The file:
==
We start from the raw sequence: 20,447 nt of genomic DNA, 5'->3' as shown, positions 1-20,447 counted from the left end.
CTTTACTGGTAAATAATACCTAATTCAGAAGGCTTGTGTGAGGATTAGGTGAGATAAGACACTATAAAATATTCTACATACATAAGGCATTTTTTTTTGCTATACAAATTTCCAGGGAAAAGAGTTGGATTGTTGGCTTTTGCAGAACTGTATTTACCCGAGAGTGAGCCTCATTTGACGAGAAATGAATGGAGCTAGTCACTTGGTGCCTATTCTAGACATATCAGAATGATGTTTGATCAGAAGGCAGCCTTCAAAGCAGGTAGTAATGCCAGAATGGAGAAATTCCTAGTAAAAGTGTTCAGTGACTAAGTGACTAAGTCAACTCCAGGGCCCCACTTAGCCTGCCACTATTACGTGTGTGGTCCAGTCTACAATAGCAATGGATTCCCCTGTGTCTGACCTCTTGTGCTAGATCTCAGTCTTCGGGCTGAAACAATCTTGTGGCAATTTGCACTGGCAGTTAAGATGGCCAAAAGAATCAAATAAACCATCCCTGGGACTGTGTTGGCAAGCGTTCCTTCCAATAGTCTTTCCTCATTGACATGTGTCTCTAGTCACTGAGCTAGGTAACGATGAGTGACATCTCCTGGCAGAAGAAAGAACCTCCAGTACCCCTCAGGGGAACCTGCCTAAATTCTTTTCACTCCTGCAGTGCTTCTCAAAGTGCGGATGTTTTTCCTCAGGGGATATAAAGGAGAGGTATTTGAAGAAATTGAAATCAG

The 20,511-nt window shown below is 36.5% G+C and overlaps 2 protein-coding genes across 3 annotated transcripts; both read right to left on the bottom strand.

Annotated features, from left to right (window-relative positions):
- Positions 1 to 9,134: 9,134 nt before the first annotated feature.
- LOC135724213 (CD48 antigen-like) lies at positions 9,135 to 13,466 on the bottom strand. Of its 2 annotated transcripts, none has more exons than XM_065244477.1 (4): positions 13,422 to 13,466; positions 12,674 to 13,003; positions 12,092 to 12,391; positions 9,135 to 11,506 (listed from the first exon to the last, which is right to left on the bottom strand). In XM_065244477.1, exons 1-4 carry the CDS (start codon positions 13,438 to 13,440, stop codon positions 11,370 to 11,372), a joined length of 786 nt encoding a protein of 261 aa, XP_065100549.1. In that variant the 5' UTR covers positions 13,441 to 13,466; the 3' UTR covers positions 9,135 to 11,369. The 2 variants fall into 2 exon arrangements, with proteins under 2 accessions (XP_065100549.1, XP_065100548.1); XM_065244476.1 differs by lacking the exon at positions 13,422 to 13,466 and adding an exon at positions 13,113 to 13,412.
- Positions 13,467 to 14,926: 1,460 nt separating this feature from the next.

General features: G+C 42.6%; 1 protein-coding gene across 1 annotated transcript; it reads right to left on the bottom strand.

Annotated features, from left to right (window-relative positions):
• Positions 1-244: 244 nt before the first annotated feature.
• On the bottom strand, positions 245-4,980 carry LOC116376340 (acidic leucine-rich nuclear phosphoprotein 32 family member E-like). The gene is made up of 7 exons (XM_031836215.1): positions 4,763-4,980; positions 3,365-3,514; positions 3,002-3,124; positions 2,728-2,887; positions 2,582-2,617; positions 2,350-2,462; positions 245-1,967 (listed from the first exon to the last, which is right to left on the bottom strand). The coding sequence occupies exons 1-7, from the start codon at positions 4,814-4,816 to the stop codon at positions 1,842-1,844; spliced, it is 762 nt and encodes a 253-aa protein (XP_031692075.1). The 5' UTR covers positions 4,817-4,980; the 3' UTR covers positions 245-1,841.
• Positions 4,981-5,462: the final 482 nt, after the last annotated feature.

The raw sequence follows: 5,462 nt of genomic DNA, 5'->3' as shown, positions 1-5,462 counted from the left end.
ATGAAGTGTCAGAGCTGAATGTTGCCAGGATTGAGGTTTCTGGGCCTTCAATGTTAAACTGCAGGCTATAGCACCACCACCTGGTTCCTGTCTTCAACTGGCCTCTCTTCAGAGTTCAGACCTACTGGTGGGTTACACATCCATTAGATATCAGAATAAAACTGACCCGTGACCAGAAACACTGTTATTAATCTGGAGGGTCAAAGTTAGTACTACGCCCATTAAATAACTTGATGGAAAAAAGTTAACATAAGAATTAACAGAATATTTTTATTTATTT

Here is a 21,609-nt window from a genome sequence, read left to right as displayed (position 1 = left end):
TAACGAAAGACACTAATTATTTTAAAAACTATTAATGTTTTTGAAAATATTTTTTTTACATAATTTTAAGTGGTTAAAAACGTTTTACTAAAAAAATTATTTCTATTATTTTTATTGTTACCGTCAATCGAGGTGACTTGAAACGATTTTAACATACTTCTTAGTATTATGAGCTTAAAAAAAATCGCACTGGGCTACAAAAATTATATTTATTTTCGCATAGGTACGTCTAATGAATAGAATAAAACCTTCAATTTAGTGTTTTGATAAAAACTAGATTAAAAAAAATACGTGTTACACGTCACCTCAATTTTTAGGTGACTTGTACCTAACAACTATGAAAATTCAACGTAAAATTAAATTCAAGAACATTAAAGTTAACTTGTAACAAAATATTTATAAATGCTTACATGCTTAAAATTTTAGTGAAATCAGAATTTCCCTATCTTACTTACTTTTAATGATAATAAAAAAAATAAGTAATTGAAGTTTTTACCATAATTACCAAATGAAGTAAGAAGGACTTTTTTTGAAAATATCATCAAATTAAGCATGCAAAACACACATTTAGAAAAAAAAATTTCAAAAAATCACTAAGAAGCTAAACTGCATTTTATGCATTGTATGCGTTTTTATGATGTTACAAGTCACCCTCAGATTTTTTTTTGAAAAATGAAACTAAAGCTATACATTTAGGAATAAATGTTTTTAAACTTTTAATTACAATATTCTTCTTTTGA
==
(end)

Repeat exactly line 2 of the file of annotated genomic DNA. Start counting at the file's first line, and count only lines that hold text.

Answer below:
CTTTACTGGTAAATAATACCTAATTCAGAAGGCTTGTGTGAGGATTAGGTGAGATAAGACACTATAAAATATTCTACATACATAAGGCATTTTTTTTTGCTATACAAATTTCCAGGGAAAAGAGTTGGATTGTTGGCTTTTGCAGAACTGTATTTACCCGAGAGTGAGCCTCATTTGACGAGAAATGAATGGAGCTAGTCACTTGGTGCCTATTCTAGACATATCAGAATGATGTTTGATCAGAAGGCAGCCTTCAAAGCAGGTAGTAATGCCAGAATGGAGAAATTCCTAGTAAAAGTGTTCAGTGACTAAGTGACTAAGTCAACTCCAGGGCCCCACTTAGCCTGCCACTATTACGTGTGTGGTCCAGTCTACAATAGCAATGGATTCCCCTGTGTCTGACCTCTTGTGCTAGATCTCAGTCTTCGGGCTGAAACAATCTTGTGGCAATTTGCACTGGCAGTTAAGATGGCCAAAAGAATCAAATAAACCATCCCTGGGACTGTGTTGGCAAGCGTTCCTTCCAATAGTCTTTCCTCATTGACATGTGTCTCTAGTCACTGAGCTAGGTAACGATGAGTGACATCTCCTGGCAGAAGAAAGAACCTCCAGTACCCCTCAGGGGAACCTGCCTAAATTCTTTTCACTCCTGCAGTGCTTCTCAAAGTGCGGATGTTTTTCCTCAGGGGATATAAAGGAGAGGTATTTGAAGAAATTGAAATCAG